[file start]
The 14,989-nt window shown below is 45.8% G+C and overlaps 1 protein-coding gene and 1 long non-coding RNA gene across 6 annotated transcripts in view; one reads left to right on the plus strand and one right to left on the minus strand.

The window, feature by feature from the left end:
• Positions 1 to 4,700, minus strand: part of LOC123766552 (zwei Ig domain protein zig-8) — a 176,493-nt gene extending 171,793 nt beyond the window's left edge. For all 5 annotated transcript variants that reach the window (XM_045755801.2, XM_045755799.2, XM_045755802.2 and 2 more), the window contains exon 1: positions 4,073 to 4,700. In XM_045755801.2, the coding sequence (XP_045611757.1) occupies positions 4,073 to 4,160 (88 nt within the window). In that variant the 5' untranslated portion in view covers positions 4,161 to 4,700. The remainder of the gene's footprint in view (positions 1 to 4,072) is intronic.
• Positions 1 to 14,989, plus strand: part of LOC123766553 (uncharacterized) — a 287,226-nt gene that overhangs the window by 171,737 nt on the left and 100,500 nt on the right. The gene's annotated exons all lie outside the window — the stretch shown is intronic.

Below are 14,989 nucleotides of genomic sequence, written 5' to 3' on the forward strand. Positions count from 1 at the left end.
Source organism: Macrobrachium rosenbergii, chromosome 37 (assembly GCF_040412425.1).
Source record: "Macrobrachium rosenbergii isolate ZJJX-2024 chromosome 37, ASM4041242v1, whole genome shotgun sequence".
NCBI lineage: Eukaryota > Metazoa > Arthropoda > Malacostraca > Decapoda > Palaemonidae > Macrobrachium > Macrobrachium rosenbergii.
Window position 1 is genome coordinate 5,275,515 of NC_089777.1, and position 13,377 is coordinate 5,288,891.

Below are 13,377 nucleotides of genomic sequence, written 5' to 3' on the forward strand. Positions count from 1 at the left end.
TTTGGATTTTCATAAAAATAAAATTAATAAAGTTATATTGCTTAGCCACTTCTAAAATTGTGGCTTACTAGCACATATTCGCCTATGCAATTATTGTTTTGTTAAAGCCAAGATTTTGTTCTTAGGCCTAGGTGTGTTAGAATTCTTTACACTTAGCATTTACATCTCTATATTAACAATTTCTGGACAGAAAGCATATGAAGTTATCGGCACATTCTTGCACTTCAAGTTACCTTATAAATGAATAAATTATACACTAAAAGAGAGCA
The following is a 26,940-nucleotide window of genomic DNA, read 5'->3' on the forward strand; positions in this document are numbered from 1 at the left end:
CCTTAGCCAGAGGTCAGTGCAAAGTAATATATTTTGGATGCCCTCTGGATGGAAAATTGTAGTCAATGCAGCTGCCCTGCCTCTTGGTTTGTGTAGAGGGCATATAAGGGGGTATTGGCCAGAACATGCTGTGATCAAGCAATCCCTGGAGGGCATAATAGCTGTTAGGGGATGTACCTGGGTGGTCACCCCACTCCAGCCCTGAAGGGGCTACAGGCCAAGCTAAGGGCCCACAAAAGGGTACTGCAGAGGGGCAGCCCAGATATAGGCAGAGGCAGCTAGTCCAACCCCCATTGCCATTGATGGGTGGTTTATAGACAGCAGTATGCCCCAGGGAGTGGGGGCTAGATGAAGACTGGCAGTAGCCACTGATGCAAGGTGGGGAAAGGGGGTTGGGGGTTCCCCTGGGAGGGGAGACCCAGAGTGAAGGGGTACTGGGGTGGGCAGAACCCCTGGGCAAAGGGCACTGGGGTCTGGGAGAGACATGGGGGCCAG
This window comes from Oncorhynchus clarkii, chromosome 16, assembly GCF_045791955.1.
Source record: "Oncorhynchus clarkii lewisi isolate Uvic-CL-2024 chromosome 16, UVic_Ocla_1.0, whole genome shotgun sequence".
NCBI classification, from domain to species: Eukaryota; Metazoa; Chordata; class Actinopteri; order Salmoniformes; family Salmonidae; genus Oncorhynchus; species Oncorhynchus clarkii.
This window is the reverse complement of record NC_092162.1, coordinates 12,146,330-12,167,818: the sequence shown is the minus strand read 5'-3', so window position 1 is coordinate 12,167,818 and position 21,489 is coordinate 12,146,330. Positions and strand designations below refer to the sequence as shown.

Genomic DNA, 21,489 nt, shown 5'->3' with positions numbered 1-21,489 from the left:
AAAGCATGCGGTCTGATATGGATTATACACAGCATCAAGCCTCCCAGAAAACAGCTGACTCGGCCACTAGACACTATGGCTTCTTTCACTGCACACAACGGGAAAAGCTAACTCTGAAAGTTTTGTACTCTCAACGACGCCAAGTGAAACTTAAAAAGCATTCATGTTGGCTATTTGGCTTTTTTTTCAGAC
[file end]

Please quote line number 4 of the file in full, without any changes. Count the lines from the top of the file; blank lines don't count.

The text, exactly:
• Positions 1 to 14,989, plus strand: part of LOC123766553 (uncharacterized) — a 287,226-nt gene that overhangs the window by 171,737 nt on the left and 100,500 nt on the right. The gene's annotated exons all lie outside the window — the stretch shown is intronic.